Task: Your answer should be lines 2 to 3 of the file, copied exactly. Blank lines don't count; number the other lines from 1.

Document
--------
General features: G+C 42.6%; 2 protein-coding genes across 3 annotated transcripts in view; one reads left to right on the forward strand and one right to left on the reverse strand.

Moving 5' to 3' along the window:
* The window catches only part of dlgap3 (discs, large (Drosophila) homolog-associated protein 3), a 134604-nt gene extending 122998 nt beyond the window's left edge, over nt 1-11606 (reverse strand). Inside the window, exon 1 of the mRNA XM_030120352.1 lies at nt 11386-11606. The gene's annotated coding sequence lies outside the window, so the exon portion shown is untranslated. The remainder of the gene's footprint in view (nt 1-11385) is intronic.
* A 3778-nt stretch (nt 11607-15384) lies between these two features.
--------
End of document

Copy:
Moving 5' to 3' along the window:
* The window catches only part of dlgap3 (discs, large (Drosophila) homolog-associated protein 3), a 134604-nt gene extending 122998 nt beyond the window's left edge, over nt 1-11606 (reverse strand). Inside the window, exon 1 of the mRNA XM_030120352.1 lies at nt 11386-11606. The gene's annotated coding sequence lies outside the window, so the exon portion shown is untranslated. The remainder of the gene's footprint in view (nt 1-11385) is intronic.